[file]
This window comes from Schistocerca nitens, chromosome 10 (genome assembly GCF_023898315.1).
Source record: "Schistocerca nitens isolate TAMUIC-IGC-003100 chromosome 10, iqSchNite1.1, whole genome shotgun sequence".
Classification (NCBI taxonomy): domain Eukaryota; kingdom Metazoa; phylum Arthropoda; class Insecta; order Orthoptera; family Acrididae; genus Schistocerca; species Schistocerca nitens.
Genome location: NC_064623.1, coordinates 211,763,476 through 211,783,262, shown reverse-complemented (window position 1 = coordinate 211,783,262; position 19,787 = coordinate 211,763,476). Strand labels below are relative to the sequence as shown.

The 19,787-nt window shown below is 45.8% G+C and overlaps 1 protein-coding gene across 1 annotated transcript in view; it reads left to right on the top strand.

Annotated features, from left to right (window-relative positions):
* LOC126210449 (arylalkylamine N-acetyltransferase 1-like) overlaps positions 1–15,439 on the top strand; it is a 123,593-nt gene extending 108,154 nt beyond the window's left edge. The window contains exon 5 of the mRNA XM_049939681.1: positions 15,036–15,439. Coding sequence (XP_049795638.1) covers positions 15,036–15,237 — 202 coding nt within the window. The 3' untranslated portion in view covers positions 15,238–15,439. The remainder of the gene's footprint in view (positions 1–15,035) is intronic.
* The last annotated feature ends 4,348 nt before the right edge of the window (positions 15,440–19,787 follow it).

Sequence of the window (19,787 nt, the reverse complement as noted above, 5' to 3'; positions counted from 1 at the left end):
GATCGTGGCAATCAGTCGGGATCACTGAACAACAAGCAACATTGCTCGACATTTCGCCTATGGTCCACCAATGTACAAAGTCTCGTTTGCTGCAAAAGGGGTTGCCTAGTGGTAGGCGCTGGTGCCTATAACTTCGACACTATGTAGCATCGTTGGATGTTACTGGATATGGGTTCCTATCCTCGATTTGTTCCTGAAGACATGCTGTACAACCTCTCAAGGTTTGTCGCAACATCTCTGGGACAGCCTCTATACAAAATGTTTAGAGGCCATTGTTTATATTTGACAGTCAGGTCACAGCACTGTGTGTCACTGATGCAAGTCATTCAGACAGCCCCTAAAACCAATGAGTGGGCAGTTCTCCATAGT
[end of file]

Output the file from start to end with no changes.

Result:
This window comes from Schistocerca nitens, chromosome 10 (genome assembly GCF_023898315.1).
Source record: "Schistocerca nitens isolate TAMUIC-IGC-003100 chromosome 10, iqSchNite1.1, whole genome shotgun sequence".
Classification (NCBI taxonomy): domain Eukaryota; kingdom Metazoa; phylum Arthropoda; class Insecta; order Orthoptera; family Acrididae; genus Schistocerca; species Schistocerca nitens.
Genome location: NC_064623.1, coordinates 211,763,476 through 211,783,262, shown reverse-complemented (window position 1 = coordinate 211,783,262; position 19,787 = coordinate 211,763,476). Strand labels below are relative to the sequence as shown.

The 19,787-nt window shown below is 45.8% G+C and overlaps 1 protein-coding gene across 1 annotated transcript in view; it reads left to right on the top strand.

Annotated features, from left to right (window-relative positions):
* LOC126210449 (arylalkylamine N-acetyltransferase 1-like) overlaps positions 1–15,439 on the top strand; it is a 123,593-nt gene extending 108,154 nt beyond the window's left edge. The window contains exon 5 of the mRNA XM_049939681.1: positions 15,036–15,439. Coding sequence (XP_049795638.1) covers positions 15,036–15,237 — 202 coding nt within the window. The 3' untranslated portion in view covers positions 15,238–15,439. The remainder of the gene's footprint in view (positions 1–15,035) is intronic.
* The last annotated feature ends 4,348 nt before the right edge of the window (positions 15,440–19,787 follow it).

Sequence of the window (19,787 nt, the reverse complement as noted above, 5' to 3'; positions counted from 1 at the left end):
GATCGTGGCAATCAGTCGGGATCACTGAACAACAAGCAACATTGCTCGACATTTCGCCTATGGTCCACCAATGTACAAAGTCTCGTTTGCTGCAAAAGGGGTTGCCTAGTGGTAGGCGCTGGTGCCTATAACTTCGACACTATGTAGCATCGTTGGATGTTACTGGATATGGGTTCCTATCCTCGATTTGTTCCTGAAGACATGCTGTACAACCTCTCAAGGTTTGTCGCAACATCTCTGGGACAGCCTCTATACAAAATGTTTAGAGGCCATTGTTTATATTTGACAGTCAGGTCACAGCACTGTGTGTCACTGATGCAAGTCATTCAGACAGCCCCTAAAACCAATGAGTGGGCAGTTCTCCATAGT